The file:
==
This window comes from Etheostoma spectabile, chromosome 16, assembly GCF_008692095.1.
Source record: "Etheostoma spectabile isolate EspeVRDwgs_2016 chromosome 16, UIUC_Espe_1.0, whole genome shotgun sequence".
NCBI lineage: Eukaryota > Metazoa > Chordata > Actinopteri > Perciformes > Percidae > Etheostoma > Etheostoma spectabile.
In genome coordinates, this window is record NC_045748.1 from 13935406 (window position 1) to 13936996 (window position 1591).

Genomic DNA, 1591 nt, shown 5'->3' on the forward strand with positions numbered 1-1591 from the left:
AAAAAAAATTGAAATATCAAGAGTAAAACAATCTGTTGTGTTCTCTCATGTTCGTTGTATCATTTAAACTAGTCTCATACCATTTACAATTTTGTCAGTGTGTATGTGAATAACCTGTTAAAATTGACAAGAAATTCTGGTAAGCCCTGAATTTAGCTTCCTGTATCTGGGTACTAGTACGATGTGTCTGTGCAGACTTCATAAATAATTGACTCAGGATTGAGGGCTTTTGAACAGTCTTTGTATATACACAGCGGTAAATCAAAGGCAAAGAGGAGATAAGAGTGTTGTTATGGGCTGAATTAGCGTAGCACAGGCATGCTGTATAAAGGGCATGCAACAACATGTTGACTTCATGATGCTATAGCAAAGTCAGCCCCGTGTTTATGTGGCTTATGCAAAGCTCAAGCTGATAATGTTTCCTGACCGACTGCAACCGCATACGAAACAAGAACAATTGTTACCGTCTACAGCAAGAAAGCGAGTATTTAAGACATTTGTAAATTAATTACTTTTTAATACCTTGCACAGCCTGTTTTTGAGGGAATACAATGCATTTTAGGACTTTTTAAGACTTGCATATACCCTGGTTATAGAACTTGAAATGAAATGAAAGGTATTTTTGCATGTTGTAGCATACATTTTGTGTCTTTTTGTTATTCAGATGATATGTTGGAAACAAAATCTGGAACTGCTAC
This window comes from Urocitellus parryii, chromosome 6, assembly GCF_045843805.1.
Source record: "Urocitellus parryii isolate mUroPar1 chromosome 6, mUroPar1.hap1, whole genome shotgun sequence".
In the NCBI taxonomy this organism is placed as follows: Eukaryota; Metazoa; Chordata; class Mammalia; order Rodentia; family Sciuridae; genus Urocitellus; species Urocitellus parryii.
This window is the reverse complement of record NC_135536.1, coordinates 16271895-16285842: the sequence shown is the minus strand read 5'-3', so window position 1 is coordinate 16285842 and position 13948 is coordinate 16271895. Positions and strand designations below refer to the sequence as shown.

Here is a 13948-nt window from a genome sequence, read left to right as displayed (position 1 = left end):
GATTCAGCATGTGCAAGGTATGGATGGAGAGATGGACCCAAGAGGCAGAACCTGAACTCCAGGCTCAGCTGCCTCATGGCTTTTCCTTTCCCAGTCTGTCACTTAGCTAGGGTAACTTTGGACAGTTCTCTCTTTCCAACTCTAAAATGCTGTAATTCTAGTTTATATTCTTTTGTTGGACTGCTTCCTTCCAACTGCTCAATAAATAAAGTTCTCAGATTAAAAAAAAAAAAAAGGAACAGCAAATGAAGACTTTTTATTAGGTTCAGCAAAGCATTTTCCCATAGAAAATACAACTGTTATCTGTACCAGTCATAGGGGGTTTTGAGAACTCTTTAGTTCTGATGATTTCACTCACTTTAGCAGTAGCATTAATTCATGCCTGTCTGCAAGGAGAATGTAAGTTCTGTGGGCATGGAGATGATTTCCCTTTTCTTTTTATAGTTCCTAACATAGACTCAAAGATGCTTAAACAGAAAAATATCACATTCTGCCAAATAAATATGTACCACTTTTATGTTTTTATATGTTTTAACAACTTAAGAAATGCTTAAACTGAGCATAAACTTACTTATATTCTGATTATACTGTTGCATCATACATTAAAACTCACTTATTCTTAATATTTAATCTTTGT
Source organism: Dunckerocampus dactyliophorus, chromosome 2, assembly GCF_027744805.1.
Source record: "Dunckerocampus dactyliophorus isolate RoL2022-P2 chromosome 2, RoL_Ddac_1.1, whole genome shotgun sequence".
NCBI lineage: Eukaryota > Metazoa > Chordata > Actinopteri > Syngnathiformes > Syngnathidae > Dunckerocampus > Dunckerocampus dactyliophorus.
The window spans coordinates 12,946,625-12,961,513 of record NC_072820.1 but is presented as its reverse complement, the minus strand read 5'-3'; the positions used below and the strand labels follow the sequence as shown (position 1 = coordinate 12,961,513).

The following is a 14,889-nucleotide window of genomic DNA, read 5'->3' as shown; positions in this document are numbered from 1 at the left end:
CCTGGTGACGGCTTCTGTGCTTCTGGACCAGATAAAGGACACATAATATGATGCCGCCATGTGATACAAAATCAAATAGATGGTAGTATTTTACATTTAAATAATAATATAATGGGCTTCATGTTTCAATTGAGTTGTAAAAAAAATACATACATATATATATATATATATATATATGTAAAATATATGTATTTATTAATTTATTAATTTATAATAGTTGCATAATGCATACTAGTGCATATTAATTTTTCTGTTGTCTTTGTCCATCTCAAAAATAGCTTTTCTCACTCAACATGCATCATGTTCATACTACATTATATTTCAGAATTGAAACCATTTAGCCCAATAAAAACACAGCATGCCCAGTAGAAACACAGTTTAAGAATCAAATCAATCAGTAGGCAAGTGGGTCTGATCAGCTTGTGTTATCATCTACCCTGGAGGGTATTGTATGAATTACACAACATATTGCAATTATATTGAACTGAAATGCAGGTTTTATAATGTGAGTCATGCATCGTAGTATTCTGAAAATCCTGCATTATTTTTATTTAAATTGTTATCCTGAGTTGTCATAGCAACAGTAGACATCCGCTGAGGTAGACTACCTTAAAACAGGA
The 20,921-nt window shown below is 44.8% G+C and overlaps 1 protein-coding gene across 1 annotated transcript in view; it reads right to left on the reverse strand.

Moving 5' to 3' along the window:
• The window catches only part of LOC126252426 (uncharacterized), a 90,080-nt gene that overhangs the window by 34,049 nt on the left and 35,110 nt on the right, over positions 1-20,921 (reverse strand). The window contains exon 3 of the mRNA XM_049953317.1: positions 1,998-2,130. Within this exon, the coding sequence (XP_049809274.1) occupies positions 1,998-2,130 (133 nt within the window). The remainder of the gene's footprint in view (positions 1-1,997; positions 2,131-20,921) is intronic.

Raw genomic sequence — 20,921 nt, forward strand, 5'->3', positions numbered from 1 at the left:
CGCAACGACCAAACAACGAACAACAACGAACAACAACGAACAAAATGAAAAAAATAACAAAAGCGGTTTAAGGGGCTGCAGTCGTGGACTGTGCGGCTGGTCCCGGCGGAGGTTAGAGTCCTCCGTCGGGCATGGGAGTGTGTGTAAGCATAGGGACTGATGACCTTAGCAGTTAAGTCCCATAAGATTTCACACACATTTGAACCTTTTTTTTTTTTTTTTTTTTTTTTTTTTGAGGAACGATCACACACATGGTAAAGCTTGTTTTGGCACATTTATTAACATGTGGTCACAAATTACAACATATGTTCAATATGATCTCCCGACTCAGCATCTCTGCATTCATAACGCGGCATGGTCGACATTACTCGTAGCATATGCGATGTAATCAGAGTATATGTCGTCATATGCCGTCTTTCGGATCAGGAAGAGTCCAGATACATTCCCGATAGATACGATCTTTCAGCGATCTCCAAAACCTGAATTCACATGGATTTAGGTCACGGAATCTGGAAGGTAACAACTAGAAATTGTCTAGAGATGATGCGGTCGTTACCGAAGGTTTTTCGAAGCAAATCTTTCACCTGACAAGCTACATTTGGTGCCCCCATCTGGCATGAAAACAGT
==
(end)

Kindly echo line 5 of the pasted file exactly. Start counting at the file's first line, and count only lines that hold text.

Genomic DNA, 1591 nt, shown 5'->3' on the forward strand with positions numbered 1-1591 from the left: